By Kelli Korducki
Before I left my parents’ house for university, my father made me sign a contract he’d written up himself. It included a list of conditions under which he’d help me pay off my student loans that I guarantee he’s since forgotten. I don’t remember all of them, but one was to graduate with above a certain GPA (which I did) and another was to abstain from moving in with a boyfriend before graduation (which I didn’t). A few years later the crash happened, and then Scott Walker, and my dad’s loan relief promise fell through the same empty well as my pledge to feigned premarital chastity. Such is adulthood.
There are plenty of reasons for committed, long-term partners not to marry, and they needn’t even involve questions of “right one” -ness. Many—maybe most—involve the wedding itself. Weddings are expensive. Weddings are stressful. Weddings are archaic. Weddings are fleeting. Wedding planning is a time suck.
I enjoy attending weddings. I cry at them, every time, wrinkly pink cries that slant my eyebrows into Muppetesque ramps toward the chandeliers, or Pinterest triangle banners, or Mason jar lighting fixtures, or ceiling Jesuses of whatever venue the happy couple have chosen. They’re powerful—a public declaration to stand by the same person forever, which is a long time to stand by anything and even just to stand. But they’re heavy with expectation, and I don’t know a lot of people who handle that well. Which might be why, as my friend R recently told me, “Our generation doesn’t get married.”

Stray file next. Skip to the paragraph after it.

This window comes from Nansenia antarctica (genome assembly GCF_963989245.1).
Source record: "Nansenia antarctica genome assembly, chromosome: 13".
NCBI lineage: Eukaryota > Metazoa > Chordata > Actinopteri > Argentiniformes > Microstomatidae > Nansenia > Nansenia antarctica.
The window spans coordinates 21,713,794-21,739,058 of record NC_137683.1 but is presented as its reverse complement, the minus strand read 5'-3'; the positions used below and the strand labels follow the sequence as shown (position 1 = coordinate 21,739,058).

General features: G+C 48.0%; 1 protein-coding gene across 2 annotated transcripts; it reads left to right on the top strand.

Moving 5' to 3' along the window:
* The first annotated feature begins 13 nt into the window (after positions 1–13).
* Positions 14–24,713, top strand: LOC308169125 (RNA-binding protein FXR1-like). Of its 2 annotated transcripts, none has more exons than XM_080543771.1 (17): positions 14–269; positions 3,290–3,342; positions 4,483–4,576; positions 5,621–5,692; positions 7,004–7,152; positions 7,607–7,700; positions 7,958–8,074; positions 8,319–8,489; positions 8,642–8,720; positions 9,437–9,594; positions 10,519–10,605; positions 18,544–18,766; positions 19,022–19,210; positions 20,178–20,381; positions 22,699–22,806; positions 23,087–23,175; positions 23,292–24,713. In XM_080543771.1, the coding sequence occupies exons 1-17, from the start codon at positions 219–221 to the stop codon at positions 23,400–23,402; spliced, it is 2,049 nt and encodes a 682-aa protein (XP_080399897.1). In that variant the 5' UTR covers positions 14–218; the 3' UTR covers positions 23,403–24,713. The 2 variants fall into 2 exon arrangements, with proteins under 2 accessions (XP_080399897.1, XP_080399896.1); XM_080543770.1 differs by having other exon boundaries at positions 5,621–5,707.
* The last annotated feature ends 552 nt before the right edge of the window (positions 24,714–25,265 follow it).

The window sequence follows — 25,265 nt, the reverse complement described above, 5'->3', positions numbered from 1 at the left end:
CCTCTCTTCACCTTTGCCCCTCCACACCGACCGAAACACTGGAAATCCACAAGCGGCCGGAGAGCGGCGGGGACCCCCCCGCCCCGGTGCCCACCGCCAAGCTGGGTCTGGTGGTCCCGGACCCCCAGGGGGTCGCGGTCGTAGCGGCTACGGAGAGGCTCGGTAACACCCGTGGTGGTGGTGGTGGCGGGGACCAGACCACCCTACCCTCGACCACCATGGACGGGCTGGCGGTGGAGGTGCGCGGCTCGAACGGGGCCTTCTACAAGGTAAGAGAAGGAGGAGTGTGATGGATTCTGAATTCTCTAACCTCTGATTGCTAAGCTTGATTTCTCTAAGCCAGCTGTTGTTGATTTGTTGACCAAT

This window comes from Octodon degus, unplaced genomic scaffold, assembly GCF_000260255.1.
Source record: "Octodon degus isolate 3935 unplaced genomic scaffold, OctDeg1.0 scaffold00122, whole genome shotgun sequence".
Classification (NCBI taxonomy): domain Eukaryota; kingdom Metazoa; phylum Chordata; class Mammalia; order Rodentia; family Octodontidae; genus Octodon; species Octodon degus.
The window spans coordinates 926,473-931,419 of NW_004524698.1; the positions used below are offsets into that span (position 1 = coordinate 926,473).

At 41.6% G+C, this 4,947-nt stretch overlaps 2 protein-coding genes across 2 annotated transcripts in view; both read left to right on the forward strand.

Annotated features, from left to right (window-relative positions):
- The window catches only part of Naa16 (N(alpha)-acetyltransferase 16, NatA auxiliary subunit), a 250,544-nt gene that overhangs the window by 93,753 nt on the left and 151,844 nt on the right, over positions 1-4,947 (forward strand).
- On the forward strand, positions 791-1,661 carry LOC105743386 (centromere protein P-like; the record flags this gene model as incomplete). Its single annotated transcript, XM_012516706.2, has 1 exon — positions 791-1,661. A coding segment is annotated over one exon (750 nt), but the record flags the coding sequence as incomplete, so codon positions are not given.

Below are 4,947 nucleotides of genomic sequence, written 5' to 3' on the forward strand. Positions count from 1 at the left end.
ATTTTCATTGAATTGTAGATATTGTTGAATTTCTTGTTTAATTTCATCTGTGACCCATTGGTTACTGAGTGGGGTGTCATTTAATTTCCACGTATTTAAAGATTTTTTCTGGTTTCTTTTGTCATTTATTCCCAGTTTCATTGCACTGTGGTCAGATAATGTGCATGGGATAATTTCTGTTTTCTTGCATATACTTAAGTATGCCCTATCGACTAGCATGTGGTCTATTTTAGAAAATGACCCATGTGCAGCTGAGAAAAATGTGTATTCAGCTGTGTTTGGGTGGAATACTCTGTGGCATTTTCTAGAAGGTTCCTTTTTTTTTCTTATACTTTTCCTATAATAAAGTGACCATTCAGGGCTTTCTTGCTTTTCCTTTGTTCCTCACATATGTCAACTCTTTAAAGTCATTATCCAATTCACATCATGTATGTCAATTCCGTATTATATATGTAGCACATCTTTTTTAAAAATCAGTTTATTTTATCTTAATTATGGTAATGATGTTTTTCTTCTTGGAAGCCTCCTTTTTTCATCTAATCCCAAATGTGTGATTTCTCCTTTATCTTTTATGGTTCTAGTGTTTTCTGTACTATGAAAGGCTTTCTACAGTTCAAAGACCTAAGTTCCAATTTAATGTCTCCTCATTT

It’s not exactly true. Our generation does get married, as my Google calendar will attest. But the generation-mates I roll with live in sin at least as much as they half-step down aisles, even when that means going against the wishes of religious or immigrant parents. For some of my friends, just dating pushed parental comfort zones. It certainly did for me.
Unlike in the U.S., where I’m from, here in Canada common-law partnerships are federally recognized. It’s easier to put off signing paper on your relationship when a year’s cohabitation grants most of the same legal benefits. But that doesn’t make it any easier on families for whom living together before marriage is seen as the social equivalent of prancing down the street in nothing but a scarlet letter and fuck me heels.
I will get married, eventually. I’m not above tradition, and I think it’s important to make a grand gesture when you’re uniting a pair of families—which, for me, is really what the whole ceremony is about. But I probably won’t tell my Catholic, immigrant grandparents about the several years’ old shared apartment and three communal cats. Telling my parents was headache enough.